If an individual can feel dissonance it is conceivable that the magnitude of that dissonance can be manipulated. Among the factors capable of affecting dissonance is pressure for compliance. Linder, Cooper, and Jones (1967) ran two experiments to test this hypothesis. In the first experiment a 2 x 3 design was utilized. Three levels of monetary payment were used to test the dissonance monetary prediction with two levels of pressure for compliance. High pressure subjects were assumed, as volunteers in the experiment, to be willing to counter-attitudinally encode, even though they had volunteered without knowledge of the task. Low pressure subjects were informed of the counter-attitudinal task and asked if they would be willing to encode the message. If a subject refused, he was not pressed to participate. The hypothesis, that high choice subjects would be persuaded according to the dissonance monetary prediction and low choice subjects persuaded according to the incentive prediction, was supported.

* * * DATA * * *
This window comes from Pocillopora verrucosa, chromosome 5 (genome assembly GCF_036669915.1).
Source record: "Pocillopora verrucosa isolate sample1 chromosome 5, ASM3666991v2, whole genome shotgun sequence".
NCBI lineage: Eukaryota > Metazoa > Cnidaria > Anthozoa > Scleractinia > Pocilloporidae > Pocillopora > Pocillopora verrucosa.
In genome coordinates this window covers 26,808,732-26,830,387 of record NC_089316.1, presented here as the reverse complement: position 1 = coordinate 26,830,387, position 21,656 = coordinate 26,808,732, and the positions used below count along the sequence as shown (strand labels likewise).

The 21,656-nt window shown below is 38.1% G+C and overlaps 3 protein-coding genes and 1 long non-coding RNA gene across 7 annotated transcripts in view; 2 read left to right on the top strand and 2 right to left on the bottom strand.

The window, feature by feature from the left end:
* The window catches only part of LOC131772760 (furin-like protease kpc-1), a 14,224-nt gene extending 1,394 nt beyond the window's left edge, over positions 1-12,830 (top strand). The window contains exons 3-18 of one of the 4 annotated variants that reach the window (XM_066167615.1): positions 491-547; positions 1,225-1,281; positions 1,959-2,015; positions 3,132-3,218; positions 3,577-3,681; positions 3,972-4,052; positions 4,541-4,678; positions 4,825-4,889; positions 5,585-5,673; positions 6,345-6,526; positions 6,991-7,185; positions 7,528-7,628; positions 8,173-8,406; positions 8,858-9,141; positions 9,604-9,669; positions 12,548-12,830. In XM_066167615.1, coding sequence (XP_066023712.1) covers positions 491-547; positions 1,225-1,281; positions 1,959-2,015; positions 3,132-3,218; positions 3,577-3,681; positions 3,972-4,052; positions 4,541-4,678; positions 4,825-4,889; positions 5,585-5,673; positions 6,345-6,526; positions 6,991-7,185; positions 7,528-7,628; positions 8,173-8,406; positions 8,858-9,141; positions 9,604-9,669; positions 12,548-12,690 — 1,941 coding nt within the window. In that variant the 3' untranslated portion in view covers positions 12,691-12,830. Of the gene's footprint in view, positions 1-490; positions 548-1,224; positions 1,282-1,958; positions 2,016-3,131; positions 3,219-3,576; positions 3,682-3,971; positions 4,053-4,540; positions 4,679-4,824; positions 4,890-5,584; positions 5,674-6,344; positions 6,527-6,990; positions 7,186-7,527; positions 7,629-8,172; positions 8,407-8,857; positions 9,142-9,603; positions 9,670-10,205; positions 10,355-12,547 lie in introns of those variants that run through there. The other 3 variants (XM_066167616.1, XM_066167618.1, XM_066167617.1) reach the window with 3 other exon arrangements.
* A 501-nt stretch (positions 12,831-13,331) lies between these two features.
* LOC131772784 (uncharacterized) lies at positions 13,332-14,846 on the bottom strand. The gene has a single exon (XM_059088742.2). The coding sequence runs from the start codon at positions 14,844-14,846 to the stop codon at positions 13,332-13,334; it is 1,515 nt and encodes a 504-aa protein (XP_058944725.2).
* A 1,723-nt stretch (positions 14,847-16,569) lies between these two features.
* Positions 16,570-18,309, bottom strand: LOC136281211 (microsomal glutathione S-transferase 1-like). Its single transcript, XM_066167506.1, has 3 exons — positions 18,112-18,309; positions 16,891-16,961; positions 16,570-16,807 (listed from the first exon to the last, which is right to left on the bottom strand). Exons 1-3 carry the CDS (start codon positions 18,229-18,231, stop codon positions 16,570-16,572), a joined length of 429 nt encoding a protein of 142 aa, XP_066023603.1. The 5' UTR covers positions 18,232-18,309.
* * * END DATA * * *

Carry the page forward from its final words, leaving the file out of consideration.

Linder, Cooper, and Jones' second experiment attempted to explore how narrow a range of compliance pressure might produce this effect. The manipulation, a controlled replication of Rosenberg (1965), demonstrated that the difference between high and low pressure for compliance need not be at all large. Subjects in all experimental groups, after blindly volunteering to participate in the experiment were told that the task they would be asked to complete was totally voluntary and they didn't have to participate. However, either $.50 or $2.50 would be paid the subjects if they would encode a counter-attitudinal message. High pressure for compliance was induced by moving the subjects directly into the task of counter-attitudinally encoding. Subjects in the low pressure groups were, however, asked once more if they would be willing to encode before starting the task. The results, although less robust than those in the first experiment, demonstrate that even this small difference in compliance pressure (the difference in monetary payments) can induce persuasion corresponding to both dissonance (low pressure) conditions and incentive (high pressure) conditions.